It’s easy to see where Samsung took its inspiration for the Galaxy S6 and S6 Edge: the design is strikingly similar to the iPhone 6 in many places, and the features that Samsung did focus its efforts on are all things the iPhone has had for years. Look at the S6 from certain angles and you’d immediately think it’s an iPhone. Put your thumb on the home key and the phone unlocks almost instantly, just like an iPhone. Even the camera mount protrudes out from the rear of the phone, preventing the S6 from lying flat on a table, just like an iPhone 6. (The flat S6 looks like the lovechild of an iPhone 4 and an iPhone 6, while the S6 Edge is a little more distinctive.) Samsung has be known to copy Apple’s design before, which led to record sales and record-breaking lawsuits. It’s hard to say if the Galaxy S6 will bring about any lawsuits, but the similarities between it and the iPhone 6 are undeniable.

Shameless.

Apple Employees Speak to Brian X. Chen Off-the-Record Regarding Apple Watch 

Brian X. Chen scored a few Apple Watch scoops:

Inside Apple, members of the team that worked on the watch product, code-named Gizmo, say it was a difficult engineering challenge. Three employees briefed on the project agreed to speak on the condition of anonymity. […]

Apple has said the watch battery is estimated to last a full day, requiring a user to charge it at night, similar to a smartphone. The company also developed a yet-to-be-announced feature called Power Reserve, a mode that will run the watch on low energy but display only the time, according to one employee.

Apple will release the watch a bit later than it had hoped because of technology challenges. It probably didn’t help that several important employees jumped ship. Nest Labs, the smart appliance maker that was acquired by Google last year, poached a few engineers who were the very best on the watch team, according to two people. Among them was Bryan James, Apple’s former director of iPod software, who became a vice president for engineering at Nest in early 2014, these people said.

The Ultra-Premium Mac Bundle 

My thanks to StackSocial for sponsoring this week’s DF RSS feed to promote their Ultra-Premium Mac Bundle, a terrific collection of apps including: ScreenFlow 5 ($99, Apple Design Winner), Things 2 ($49, Mac App Store Hall of Fame), Data Rescue 4 ($99, Macworld Editor’s Choice), ExpanDrive 4 ($49), Civilization: Beyond Earth ($49), and more. For a limited time, you get all of these apps for just $44.99. Any one of them would be a value for this price — bundled together, you’ll save over $400.

Even better: Daring Fireball readers can save an extra $5 with coupon code “ULTRA-DF5”.

Swatch Introduces Touch Zero One Smartwatch 

David Bredan, writing for A Blog to Watch:

Today, as news both expected and unexpected, Swatch has introduced what will be its first widely available smartwatch: the Swatch Touch Zero One. What we all expected to see sooner or later — preferably sooner — was a smart / notification / fitness watch to be offered by one of the Swiss watch industry giants. The unexpected part, is that there’s a direct link to, there’s no other way to put it, beach volleyball.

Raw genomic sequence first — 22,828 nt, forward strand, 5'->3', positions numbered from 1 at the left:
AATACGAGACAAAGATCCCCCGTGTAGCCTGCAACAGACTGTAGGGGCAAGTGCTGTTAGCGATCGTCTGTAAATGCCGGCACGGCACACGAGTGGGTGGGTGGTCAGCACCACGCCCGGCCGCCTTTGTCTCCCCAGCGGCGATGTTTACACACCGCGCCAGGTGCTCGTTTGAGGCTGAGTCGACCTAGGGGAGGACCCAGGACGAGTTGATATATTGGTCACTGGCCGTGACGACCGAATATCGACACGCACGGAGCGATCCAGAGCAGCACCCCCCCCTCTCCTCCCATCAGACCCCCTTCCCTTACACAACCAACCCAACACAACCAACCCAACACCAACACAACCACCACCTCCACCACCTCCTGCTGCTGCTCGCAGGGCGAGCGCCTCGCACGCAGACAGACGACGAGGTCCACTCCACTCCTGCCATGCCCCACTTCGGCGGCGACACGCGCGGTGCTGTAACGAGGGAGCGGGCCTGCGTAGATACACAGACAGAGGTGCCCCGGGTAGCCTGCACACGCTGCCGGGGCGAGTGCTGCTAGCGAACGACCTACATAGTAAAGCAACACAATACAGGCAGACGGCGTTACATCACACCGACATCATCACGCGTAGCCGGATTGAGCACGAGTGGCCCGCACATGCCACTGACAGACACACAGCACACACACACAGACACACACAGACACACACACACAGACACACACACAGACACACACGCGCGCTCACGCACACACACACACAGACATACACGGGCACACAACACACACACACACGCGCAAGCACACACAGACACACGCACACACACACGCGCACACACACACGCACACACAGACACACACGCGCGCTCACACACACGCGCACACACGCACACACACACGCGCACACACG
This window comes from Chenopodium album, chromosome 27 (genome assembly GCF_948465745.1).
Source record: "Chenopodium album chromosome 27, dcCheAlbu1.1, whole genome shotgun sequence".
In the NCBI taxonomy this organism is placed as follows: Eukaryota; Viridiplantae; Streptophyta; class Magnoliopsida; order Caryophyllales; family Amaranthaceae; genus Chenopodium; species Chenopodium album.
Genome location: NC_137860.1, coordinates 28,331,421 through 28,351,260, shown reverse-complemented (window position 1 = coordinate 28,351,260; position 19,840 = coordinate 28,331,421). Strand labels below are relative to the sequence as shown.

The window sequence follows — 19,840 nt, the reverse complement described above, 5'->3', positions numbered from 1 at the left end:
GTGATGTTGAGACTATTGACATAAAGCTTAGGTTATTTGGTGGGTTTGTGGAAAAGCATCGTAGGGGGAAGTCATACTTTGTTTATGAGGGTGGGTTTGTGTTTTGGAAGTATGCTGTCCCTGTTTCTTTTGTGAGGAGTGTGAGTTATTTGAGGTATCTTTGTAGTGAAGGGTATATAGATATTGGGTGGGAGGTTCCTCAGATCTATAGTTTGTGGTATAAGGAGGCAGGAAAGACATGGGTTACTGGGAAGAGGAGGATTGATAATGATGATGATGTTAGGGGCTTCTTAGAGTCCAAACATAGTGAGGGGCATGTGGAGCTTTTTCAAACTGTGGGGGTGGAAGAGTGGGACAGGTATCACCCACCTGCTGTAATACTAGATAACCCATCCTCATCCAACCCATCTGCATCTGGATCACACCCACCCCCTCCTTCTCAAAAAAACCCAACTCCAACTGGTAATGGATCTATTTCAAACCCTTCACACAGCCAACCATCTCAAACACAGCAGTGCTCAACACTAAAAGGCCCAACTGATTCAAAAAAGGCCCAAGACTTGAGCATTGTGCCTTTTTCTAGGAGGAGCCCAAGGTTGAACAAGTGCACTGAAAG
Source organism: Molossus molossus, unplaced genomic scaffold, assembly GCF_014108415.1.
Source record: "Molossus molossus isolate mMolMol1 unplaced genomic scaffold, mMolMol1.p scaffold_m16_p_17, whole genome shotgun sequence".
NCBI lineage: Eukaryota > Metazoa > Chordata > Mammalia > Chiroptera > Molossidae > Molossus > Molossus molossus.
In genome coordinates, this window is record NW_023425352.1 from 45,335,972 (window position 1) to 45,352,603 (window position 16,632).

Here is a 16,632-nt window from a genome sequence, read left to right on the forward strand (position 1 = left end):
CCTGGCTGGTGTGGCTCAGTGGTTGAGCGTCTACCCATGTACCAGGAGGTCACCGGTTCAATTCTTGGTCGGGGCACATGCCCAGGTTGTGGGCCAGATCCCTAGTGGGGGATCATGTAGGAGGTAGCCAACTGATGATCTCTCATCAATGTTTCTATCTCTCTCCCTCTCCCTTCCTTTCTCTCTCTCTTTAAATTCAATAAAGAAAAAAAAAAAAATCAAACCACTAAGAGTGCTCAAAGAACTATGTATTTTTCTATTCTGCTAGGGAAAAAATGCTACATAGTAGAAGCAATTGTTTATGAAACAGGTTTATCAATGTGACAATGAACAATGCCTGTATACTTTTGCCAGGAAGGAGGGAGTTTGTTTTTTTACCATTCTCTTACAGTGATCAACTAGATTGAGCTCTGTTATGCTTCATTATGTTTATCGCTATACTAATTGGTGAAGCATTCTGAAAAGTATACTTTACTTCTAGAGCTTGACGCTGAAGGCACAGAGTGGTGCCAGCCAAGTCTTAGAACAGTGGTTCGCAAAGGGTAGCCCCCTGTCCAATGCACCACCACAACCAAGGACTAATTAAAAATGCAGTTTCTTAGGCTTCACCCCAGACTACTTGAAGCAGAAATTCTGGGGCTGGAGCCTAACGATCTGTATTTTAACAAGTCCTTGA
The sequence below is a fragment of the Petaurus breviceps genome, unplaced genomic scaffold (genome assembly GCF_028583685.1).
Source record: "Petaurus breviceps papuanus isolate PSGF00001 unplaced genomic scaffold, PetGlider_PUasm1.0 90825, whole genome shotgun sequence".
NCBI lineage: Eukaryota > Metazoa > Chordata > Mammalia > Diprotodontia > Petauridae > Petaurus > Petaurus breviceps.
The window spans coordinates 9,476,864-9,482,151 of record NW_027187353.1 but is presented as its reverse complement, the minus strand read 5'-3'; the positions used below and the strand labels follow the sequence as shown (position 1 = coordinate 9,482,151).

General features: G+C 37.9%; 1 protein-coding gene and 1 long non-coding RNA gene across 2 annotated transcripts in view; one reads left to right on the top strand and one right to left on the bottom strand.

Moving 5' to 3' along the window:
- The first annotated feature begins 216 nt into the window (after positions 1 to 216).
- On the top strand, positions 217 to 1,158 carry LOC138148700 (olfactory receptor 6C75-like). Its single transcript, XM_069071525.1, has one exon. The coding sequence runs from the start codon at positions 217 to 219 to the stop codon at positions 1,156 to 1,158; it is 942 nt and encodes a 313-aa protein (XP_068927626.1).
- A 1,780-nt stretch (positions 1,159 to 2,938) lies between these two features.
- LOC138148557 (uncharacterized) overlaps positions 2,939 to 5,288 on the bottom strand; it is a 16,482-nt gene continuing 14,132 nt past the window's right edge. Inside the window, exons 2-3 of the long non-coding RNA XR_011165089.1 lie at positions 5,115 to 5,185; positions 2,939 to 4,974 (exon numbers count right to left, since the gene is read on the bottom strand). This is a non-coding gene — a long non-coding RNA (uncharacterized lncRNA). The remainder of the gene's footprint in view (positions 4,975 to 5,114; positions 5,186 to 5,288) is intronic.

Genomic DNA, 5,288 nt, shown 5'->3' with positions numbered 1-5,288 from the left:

That’s quite a focused niche.

Google Unveils Proposal for New Mountain View Campus 

Ambitious, to be sure, and very Google-y. From the Google blog:

The idea is simple. Instead of constructing immoveable concrete buildings, we’ll create lightweight block-like structures which can be moved around easily as we invest in new product areas. (Our self-driving car team, for example, has very different needs when it comes to office space from our Search engineers.) Large translucent canopies will cover each site, controlling the climate inside yet letting in light and air. With trees, landscaping, cafes, and bike paths weaving through these structures, we aim to blur the distinction between our buildings and nature.

Vesper: Now With Native Support for iPad and Landscape 

Highlights of today’s update to Vesper:

  • Native iPad support.
  • Landscape support on all iOS devices.
  • iOS 8 sharing sheet support.
  • A new price that reflects the actual value of Vesper.

Yours truly, writing at the Vesper blog:

Now that Vesper supports all iOS device layouts, we’re raising the regular price for the app to $9.99. With fast, reliable, unlimited sync, we think that’s a great value. But for a limited time, we’re making this version available for just $7.99. And it’s a free update for everyone who’s already purchased any previous version of Vesper, all the way back to 1.0.

Stay tuned for more.

Put another way, we’re going to charge something sane or die trying. We tried following the iOS App Store trend by pricing Vesper at just $2.99 for months. It didn’t work. Prices like that are not sane, and not sustainable, at least for well-crafted productivity apps. So Q Branch is drawing a line in the sand, and we hope other iOS developers will follow.

On Heroes: Annie Jean Easley 

Great piece by Ashley Nelson-Hornstein on Annie Easley, an amazing computer science pioneer I’d never heard of before:

Each systemic microaggression Easley faced, she met with poise and tenacity. Her motto was “if I can’t work with you, I will work around you.” When her supervisor refused to find out if NASA would help pay for her Mathematics degree — a luxury known to be afforded to other employees — Easley paid her own way. When management at NASA refused to give her paid leave like another co-worker to finish the remaining four courses of her degree, Easley took unpaid leave. When Easley was cut out of a photo taken of the six people who worked on a project, she didn’t let that discouragement affect her life.

The word that comes to mind after reading this: perseverance.